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Increasing the Persuasiveness of Fear Appeals: The Effect of Arousal and Elaboration

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  • Keller, Punam Anand
  • Block, Lauren Goldberg
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    Abstract

    We investigate the conditions under which messages that prompt low and high levels of fear are likely to be effective. Our premise is that when a low level of fear is ineffective, it is because there is insufficient elaboration of the harmful consequences of engaging in the destructive behavior. By contrast, when appeals arousing high levels of fear are ineffective, it is because too much elaboration on the harmful consequences interferes with processing of the recommended change in behavior. We find support for these expectations in the context of a communication advocating that people stop smoking. The elaboration-enhancing interventions used, self-reference and imagery processing, increased the persuasiveness of a low-fear appeal by prompting elaboration on the harmful consequences of smoking, whereas the use of two elaboration-suppressing interventions, reference to others and objective processing, increased the persuasiveness of a high-fear appeal by decreasing the extent to which consumers deny harmful consequences. Copyright 1996 by the University of Chicago.

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    Bibliographic Info

    Article provided by University of Chicago Press in its journal Journal of Consumer Research.

    Volume (Year): 22 (1996)
    Issue (Month): 4 (March)
    Pages: 448-59

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    Handle: RePEc:ucp:jconrs:v:22:y:1996:i:4:p:448-59

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    Web page: http://www.journals.uchicago.edu/JCR/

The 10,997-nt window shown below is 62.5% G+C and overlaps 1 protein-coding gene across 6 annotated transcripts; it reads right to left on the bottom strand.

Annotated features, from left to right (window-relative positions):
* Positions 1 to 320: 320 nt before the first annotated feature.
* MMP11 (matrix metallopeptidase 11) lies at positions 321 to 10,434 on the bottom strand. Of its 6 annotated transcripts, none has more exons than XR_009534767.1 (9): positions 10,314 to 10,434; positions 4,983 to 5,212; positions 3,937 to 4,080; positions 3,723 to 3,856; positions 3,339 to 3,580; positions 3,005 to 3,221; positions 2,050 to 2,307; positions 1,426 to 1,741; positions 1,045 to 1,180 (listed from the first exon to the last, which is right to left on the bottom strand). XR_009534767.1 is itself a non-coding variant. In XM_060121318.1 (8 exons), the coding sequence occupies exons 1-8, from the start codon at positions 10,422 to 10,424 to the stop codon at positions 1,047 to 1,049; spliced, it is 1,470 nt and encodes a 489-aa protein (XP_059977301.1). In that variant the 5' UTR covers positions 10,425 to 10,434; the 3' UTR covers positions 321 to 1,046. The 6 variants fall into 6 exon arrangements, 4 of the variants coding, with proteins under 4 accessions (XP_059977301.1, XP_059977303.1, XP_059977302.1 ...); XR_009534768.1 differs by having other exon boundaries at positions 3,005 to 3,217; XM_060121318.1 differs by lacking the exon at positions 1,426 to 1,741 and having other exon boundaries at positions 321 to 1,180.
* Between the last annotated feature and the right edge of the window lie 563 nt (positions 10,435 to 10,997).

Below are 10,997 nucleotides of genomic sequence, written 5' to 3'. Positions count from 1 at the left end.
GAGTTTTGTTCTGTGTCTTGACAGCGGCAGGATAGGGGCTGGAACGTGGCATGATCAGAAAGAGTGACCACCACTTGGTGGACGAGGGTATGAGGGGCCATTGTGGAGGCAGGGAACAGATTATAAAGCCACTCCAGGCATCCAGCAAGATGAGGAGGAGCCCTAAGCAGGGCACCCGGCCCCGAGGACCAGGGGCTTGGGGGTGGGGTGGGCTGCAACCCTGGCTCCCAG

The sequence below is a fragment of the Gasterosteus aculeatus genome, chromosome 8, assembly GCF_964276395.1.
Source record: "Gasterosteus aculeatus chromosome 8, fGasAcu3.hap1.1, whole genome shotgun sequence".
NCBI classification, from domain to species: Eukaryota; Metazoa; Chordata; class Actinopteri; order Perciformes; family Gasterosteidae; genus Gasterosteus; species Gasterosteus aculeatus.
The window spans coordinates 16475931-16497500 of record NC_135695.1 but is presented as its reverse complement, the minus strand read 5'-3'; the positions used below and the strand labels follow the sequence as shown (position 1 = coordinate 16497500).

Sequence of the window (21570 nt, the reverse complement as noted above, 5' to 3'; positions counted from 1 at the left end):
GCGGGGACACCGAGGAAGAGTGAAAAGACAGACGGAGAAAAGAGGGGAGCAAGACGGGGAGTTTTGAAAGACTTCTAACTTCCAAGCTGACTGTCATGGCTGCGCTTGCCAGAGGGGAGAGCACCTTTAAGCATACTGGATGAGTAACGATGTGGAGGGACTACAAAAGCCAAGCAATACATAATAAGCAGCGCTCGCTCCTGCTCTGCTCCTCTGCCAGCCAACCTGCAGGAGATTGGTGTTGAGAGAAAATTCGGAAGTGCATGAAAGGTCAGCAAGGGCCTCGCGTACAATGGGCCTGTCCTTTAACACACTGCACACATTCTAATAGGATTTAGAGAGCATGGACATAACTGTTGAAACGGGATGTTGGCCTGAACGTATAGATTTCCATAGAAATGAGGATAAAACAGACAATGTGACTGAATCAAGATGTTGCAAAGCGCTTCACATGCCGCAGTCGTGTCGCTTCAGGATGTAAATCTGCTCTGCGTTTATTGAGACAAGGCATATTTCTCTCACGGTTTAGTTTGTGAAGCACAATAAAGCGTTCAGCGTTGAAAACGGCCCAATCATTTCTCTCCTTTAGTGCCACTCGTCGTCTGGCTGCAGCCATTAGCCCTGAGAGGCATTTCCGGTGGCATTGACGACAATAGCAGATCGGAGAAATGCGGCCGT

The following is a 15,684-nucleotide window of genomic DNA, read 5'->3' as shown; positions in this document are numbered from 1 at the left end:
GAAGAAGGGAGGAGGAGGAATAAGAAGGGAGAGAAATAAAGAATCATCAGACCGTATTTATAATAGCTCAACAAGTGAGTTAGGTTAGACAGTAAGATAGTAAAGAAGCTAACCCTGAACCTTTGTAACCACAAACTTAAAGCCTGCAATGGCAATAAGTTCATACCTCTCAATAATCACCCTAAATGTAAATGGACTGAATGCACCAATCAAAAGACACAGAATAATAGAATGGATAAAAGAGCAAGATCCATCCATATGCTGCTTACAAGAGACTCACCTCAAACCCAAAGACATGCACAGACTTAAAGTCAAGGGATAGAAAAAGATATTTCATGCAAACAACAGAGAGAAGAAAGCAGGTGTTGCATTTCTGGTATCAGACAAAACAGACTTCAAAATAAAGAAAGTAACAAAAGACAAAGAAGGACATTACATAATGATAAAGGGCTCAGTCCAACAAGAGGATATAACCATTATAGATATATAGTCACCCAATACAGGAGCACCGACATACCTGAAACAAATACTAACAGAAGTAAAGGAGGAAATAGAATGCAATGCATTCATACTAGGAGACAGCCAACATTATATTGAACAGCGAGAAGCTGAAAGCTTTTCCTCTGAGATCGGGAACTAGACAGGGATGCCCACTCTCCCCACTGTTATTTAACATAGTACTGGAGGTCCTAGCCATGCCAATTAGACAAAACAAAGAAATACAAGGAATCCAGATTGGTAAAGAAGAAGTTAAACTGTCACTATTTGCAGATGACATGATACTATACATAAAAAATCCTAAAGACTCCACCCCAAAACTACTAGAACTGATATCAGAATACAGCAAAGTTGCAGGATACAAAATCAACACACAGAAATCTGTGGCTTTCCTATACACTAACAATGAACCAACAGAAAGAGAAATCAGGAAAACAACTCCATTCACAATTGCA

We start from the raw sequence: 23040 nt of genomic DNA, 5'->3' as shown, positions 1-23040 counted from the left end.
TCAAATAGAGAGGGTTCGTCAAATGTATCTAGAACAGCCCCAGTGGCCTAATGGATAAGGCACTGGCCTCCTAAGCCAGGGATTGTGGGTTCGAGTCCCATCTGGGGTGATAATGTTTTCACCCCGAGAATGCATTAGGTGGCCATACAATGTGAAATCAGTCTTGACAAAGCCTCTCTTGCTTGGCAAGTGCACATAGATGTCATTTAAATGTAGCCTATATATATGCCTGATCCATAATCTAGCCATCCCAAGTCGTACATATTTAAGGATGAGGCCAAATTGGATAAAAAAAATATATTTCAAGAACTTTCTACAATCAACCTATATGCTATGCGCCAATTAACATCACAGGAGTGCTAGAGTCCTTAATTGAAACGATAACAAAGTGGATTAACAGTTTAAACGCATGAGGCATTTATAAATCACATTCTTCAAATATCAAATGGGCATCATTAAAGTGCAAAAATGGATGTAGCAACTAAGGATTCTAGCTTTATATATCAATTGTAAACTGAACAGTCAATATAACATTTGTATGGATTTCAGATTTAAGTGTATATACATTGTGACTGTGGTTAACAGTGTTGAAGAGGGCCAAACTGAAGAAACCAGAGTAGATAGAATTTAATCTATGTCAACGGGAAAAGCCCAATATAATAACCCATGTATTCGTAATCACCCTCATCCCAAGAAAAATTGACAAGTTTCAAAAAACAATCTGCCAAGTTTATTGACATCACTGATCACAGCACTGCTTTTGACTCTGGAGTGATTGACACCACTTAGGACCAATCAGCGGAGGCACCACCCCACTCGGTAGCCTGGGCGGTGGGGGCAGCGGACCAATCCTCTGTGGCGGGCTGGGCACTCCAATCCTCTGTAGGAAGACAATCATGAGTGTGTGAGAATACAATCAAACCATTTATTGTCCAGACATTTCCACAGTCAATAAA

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    Cited by:
    1. Anat Bracha & Donald J Brown, 2007. "Affective Decision Making: a Behavioral Theory of Choice," Levine's Bibliography 122247000000001676, UCLA Department of Economics.
    2. Hartmann, Patrick & Apaolaza, Vanessa & D'Souza, Clare & Echebarria, Carmen & Barrutia, Jose M., 2013. "Nuclear power threats, public opposition and green electricity adoption: Effects of threat belief appraisal and fear arousal," Energy Policy, Elsevier, vol. 62(C), pages 1366-1376.
    3. Anat Bracha & Donald J. Brown, 2007. "Affective Decision Making: A Behavioral Theory of Choice," Cowles Foundation Discussion Papers 1633, Cowles Foundation for Research in Economics, Yale University.
    4. Anat Bracha & Donald J. Brown, 2008. "Affective Decision Making and the Ellsberg Paradox," Cowles Foundation Discussion Papers 1667R, Cowles Foundation for Research in Economics, Yale University, revised Aug 2008.
    5. Maille, Virginie & Hoffmann, Jonas, 2013. "Compliance with veterinary prescriptions: The role of physical and social risk revisited," Journal of Business Research, Elsevier, vol. 66(1), pages 141-144.
    6. Anat Bracha & Donald J. Brown, 2010. "Affective Decision-Making: A Theory of Optimism-Bias," Cowles Foundation Discussion Papers 1759, Cowles Foundation for Research in Economics, Yale University.
    7. Thakor, Mrugank V. & Goneau-Lessard, Karine, 2009. "Development of a scale to measure skepticism of social advertising among adolescents," Journal of Business Research, Elsevier, vol. 62(12), pages 1342-1349, December.
    8. Anat Bracha & Donald J. Brown, 2007. "Affective Decision Making: A Behavioral Theory of Choice," Cowles Foundation Discussion Papers 1633R, Cowles Foundation for Research in Economics, Yale University, revised Apr 2009.
    9. Bracha, Anat & Brown, Donald J., 2012. "Affective decision making: A theory of optimism bias," Games and Economic Behavior, Elsevier, vol. 75(1), pages 67-80.

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